What are their weaknesses?
What are their strengths?
What kit do you need?
Is your fitness level good enough?
How much food have you got?
What about water?
What happens if someone gets injured?
That stuff is hard! That stuff takes research, planning and careful execution. It's also the stuff that can trip us up and make us lose sight of the overall point of what we’re doing. All the stuff that surrounds the point can become the point, debarring us from our objective and the reader from understanding what we're trying to do.
The over-enthusiastic foodie that packs too much grub is like a writer that includes lots of distracting detail. How will they make it to the top with all that extra weight?
The optimist in charge of the weather watch, who believes too readily the fair forecast and doesn't bring a change of clothes, sets themselves up for a nasty surprise if Mother Nature takes a turn. As does the writer that doesn't prepare the ground with enough backstory for the reader.
The writer that starts their piece and then runs out of steam isn't going to cross the finish line; neither is the climber that hasn't trained or got themselves mentally fit for the task of summiting the mountain.
What to do with the point
Put it front and centre. Once you've worked out what your point is, tell your audience. Don't try to hide it from them, don't try to be clever, just get them on board.
If you’re writing anything, you’re asking for someone’s time, which you need to respect. If you’re writing for a business, it’s likely that you’re asking for something else too: money, investment, trust, ideas, some kind of exchange… Respect that. Make your point clear upfront.
The power of a clear point: a record-breaking example
Nimsdai Purja is a Nepalese mountaineer who, in January, lead a team of climbers to become the first humans ever to summit K2 in the winter. No stranger to breaking records, I recently heard an interview with Nimsdai in which he talked about climbing fourteen 8,000 metre mountains in just six months, obliterating the next-fastest time which stood at just under eight years. He called it Project Possible. The project needed funding, hundreds upon hundreds of thousands of pounds. A sponsor would make it happen.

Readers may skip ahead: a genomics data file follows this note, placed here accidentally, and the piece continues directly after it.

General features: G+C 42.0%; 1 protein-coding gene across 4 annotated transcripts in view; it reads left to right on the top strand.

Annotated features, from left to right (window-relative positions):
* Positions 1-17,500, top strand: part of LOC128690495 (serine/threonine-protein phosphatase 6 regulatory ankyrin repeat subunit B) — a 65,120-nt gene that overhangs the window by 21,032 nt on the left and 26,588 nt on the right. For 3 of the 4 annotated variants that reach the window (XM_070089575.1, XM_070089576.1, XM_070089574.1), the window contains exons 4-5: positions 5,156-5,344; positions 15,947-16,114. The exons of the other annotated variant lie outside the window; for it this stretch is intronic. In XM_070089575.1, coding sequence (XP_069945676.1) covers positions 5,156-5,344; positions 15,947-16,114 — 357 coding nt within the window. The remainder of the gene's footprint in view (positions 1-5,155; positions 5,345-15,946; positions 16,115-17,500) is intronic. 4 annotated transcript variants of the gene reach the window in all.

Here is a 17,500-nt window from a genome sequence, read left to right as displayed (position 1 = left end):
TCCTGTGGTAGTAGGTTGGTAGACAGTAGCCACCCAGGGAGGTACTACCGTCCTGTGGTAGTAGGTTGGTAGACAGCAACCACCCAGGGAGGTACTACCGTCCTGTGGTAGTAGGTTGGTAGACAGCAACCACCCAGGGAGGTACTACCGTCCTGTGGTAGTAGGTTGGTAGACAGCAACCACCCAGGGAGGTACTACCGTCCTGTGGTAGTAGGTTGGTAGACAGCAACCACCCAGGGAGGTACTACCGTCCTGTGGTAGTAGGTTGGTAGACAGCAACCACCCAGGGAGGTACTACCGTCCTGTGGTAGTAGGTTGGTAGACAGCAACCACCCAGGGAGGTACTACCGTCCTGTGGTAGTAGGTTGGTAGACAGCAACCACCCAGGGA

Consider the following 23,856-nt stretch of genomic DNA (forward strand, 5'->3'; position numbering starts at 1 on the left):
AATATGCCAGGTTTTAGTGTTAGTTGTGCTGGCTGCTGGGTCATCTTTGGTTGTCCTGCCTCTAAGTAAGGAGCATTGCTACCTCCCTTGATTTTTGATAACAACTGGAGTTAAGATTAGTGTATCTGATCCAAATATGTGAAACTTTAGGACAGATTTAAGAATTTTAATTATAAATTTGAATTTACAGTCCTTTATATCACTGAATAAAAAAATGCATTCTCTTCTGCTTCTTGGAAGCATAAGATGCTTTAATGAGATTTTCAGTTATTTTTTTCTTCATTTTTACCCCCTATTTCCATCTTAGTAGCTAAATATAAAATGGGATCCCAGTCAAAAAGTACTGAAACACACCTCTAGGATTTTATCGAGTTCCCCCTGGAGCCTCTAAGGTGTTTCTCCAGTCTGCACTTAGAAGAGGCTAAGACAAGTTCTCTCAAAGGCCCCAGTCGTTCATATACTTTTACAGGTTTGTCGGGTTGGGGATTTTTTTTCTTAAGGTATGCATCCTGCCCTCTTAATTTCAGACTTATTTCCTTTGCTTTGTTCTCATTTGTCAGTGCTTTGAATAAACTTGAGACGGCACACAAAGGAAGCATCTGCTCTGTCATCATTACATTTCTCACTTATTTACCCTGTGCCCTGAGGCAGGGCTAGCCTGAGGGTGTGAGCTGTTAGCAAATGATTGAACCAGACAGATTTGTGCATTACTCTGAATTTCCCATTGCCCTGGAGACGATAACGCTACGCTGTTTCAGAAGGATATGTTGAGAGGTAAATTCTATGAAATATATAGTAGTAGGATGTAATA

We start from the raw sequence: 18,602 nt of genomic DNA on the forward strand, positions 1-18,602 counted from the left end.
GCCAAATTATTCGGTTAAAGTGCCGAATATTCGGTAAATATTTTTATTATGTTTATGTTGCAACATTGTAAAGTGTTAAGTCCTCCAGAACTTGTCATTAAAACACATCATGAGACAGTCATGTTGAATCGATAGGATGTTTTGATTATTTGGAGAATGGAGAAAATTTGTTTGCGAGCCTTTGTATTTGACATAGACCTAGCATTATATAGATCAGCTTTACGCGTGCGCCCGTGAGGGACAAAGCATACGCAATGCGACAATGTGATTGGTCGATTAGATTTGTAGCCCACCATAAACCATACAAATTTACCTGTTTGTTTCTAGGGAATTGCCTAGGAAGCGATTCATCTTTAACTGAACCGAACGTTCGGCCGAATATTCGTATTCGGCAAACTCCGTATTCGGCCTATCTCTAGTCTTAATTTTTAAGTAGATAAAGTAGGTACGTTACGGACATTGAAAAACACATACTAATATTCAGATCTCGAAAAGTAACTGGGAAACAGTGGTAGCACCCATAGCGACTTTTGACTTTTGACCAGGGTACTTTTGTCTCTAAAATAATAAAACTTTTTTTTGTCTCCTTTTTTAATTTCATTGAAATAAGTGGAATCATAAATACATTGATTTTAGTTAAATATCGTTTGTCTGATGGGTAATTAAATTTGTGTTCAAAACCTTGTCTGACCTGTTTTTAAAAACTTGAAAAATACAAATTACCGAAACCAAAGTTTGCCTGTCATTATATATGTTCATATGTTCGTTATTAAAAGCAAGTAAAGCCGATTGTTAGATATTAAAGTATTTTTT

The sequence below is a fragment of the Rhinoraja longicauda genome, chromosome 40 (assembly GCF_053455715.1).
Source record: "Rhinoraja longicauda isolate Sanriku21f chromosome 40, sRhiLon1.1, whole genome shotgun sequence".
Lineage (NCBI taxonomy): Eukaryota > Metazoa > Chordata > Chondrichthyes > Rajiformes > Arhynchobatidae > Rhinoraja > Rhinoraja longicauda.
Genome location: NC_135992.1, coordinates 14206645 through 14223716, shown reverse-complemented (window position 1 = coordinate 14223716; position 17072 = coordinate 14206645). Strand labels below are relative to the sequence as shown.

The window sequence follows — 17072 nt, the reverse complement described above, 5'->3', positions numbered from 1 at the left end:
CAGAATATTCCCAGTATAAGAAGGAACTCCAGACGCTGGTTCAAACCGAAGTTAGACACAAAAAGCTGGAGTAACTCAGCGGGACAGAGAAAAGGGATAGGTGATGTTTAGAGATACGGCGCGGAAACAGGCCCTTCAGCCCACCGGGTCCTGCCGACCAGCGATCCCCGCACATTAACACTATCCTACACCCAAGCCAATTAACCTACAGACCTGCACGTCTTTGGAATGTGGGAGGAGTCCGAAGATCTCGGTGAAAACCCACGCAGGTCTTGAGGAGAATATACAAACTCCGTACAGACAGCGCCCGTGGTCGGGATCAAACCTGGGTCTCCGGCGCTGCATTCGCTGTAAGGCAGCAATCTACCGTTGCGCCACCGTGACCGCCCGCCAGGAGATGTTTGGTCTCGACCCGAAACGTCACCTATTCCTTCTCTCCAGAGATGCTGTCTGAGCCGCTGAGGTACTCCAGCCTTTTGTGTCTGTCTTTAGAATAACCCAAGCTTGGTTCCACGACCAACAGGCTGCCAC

Can you imagine going into that pitch and not being clear? Not being able to tell your potential backers straight up, “my plan is X, the point of the exercise is Y…”? Would the listener have sat through a presentation, working hard to understand the point? And if they hadn’t got it loud and clear, clear enough to hand over the cash, would the record be what it is today?
You might not be a world-record-breaking mountaineer, but you have so much value to offer. You have points to make that nobody’s even considered.
Get your readers on board, tell them where you want to take them, and then whisk them away on an unforgettable journey.
Good luck on the mountain!
Your words matter,
The Weekly Writing Reflection
Each week I share an inspirational quote and a writing prompt. The idea is for you to spend a moment doing some active reflection through writing.
Here’s your quote for this week:
“No one believed it could be done. Some people made a joke out of it. The main thing is to believe in it. That you can give 100%.”
- Nimsdai Purja, speaking about Project Possible
And your writing prompt:
Others say it’s crazy, but I believe I can…